Anyway...I made it back in one piece and in a time of 48:04 - 10k at an average pace of 4:48. Fastest km = 4:08 - faster than last time and a slowest km of 5:20, which is ok on the climb...for me anyway.

So onto weekend and according to the training plan, I have a 12k run planned. We'll see...

Monday, July 6, 2020

A wet week...

Not much to report this week - training has been utterly minimal due to the weather. Many runners I know tell me that rain is their preferred weather condition. All I can say here is it isn't mine. Twice in the last week I have set off in wet conditions, got fed up and just done short runs as a result.

On Wednesday, I did have a good run - setting off, it was (as always) raining, but very fine, there was little or no wind and the plan was the standard early morning 5k. I had recently done this in 23:06 - so going under 23:00 was the aim. Definitely possible - conditions in my favour and feeling good this morning. Well hydrated - caffeine gel in my pocket ready to kickstart me at the half way point and a 'plan' (if you can call it that) to set off as fast as possible and try to take a good 30 seconds off the first 2k. If I can do that - 22:45 is definitely achievable. Given that the last 2 km is generally downhill, energy should still be ok and let's see!

Setting off involves routines...stretches until my joints stop cracking, a few bonus calf stretches once outside and then set off...sprint the first 100m or so and then settle into a rhythm. If you have read previous entries, you will know that the run to the top of the road is about 300m and is up a pretty steep climb (8-10%). Recent runs I have been hitting the bend at the top at around 1:00 - which has been good improvement and as I slow down to negotiate the sharp right turn (wet underfoot as well), I look at the watch, which is showing 55 seconds - it is these moments that give the boost required to keep going. Feeling good now, I settle into a decent stride pattern, telling myself to do shorter, faster paces. As I hit the familiar landmarks, I keep glancing at the time - Village Store - around 4:30, obelisk 6:30... what? 6:30? It's normally over 7 minutes to here...what is happening? Am I actually running pretty quickly (this landmark is, in old money, a mile). Buoyed by this, I carry on up the next bit, up the hill, and up to the turnaround point - Last time (23:06 overall) I reached this in around 12 minutes - just over. This time, the watch is telling me 11:30 roughly. I know the wind is now blowing today, so no assistance down the hill today. Time to turn round and see what happens.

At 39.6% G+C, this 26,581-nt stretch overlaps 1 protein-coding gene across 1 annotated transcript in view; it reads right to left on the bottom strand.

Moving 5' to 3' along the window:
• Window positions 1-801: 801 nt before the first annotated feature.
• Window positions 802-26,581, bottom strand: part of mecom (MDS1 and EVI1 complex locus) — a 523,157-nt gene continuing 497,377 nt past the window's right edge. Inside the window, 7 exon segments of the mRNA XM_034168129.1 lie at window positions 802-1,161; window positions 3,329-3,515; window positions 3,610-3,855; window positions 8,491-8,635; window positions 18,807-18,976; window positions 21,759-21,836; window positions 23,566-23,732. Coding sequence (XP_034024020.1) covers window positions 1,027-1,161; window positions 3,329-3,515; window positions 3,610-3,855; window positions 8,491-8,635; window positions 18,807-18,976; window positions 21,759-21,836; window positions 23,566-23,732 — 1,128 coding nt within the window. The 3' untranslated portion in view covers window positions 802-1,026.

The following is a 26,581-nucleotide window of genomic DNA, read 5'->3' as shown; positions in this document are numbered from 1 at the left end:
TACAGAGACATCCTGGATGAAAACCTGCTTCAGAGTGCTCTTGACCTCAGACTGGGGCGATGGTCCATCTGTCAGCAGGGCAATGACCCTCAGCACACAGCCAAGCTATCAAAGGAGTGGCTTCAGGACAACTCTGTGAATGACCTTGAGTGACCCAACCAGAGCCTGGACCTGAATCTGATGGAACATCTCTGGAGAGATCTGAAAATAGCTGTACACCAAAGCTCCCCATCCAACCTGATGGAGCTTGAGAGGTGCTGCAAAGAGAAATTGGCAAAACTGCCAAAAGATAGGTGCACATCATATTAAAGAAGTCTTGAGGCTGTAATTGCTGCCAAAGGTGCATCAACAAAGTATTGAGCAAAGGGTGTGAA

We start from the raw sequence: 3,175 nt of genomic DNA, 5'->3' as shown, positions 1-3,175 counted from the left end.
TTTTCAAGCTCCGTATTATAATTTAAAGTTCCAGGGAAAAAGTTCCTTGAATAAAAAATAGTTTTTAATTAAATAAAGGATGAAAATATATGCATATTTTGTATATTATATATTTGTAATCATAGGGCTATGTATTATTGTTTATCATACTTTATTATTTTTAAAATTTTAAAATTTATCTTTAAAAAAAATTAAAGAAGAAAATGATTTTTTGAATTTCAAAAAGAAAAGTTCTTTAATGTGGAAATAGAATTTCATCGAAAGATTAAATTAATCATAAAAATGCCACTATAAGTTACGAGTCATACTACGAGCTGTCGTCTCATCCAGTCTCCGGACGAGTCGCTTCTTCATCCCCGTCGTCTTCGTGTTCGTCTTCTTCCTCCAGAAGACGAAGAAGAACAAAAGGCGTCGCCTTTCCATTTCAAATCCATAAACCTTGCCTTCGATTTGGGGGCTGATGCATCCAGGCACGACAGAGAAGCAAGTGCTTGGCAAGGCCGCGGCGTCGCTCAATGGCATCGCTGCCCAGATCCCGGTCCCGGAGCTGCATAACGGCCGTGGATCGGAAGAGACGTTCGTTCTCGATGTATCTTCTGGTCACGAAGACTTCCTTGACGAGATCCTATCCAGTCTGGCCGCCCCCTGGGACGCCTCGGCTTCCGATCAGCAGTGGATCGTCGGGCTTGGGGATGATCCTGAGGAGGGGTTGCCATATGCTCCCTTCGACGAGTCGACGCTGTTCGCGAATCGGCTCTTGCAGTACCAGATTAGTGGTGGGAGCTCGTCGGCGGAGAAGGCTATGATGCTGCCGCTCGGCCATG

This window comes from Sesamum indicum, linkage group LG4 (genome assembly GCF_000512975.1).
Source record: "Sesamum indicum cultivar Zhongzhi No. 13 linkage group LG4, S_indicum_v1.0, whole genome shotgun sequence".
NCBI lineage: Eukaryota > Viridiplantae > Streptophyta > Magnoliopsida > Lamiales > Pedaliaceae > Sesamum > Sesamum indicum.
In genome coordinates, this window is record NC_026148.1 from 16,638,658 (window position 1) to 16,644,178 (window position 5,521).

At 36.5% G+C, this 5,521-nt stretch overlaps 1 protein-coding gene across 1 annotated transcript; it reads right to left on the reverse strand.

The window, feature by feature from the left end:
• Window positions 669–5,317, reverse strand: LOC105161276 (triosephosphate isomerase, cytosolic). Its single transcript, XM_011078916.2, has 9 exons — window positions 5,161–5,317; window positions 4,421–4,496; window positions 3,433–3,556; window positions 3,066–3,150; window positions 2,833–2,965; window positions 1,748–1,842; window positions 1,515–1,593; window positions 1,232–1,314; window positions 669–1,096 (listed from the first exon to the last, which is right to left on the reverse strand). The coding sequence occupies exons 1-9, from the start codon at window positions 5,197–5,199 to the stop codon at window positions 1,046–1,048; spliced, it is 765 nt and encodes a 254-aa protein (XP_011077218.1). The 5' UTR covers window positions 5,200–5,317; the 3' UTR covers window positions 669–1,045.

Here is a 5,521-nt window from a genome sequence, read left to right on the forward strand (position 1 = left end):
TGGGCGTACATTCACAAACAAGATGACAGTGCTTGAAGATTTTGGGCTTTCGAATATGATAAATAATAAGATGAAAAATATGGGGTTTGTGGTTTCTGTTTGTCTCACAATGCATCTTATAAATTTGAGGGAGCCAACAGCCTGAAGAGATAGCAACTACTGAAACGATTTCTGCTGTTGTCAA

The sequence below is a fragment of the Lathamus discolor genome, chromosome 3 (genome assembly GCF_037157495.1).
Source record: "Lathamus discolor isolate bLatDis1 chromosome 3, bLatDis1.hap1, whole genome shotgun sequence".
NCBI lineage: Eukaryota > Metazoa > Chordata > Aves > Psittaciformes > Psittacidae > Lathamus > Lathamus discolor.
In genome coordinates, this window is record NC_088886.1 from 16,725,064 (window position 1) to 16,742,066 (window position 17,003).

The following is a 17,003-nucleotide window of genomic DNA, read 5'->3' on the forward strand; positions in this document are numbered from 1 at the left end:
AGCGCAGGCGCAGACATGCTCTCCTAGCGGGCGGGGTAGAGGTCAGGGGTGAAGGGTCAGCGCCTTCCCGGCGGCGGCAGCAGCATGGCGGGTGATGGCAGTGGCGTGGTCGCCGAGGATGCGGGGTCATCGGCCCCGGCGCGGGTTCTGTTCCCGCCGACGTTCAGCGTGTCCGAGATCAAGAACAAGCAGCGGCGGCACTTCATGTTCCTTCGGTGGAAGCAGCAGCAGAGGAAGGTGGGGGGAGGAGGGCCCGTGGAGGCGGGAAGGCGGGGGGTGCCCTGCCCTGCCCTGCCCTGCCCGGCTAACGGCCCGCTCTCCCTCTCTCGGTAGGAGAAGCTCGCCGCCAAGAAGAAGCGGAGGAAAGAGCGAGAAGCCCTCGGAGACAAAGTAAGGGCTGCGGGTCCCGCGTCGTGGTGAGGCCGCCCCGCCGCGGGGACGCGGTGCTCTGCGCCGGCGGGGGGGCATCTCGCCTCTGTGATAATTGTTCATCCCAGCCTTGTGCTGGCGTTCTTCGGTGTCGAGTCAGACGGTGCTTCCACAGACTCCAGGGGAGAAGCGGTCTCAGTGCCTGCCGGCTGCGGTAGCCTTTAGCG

The rest of the run is pretty much uneventful - seemed to be going ok, but no more watch glances - just keep going, keep running and one final push downhill at a decent rate sees me home...22:!5!!! A new Personal Best (and one I don't think I will ever beat!) and here we have the splits - interesting reading! (If you like looking at graphs)



Looking at this, it is easy to see where I made the inroads... 17 seconds off each of the first 2km is where the progress came - 4:23 for that first km I find the biggest shock. When I started running in March, this km always took me well over 5:30 and often 6 minutes - the decision to try to start faster is definitely making a difference. 

The rest of the week was so wet, it was hard to face going out - I managed to get out on Saturday with the aim of a longer run, but after 15 minutes, I was soaked the skin and feeling cold and miserable - with two months to go, there is no point training when I don't have to and resenting this, so I don't feel too disappointed.

So what next? As I type, Great North Run has obviously been cancelled and the organisers are working on #GreatNorthRunReimagined - which means on the day, I will still run a half marathon, but this will be a solo run rather than with 50,000 others! I have now planned and settled on my route (more on that next week!!!), so from here on in, all the plans will go towards doing this in the best time possible and also to try and raise more vital funds for Shelter, my chosen charity. If you are enjoying the blog, and want to help out, please consider paying a visit to my donation page, which can be found at the link below:


Alternatively - give my Instagram a follow www.instagram.com/greatnorthrungraeme

Thanks...

Wednesday, June 24, 2020

Maintaining Distance...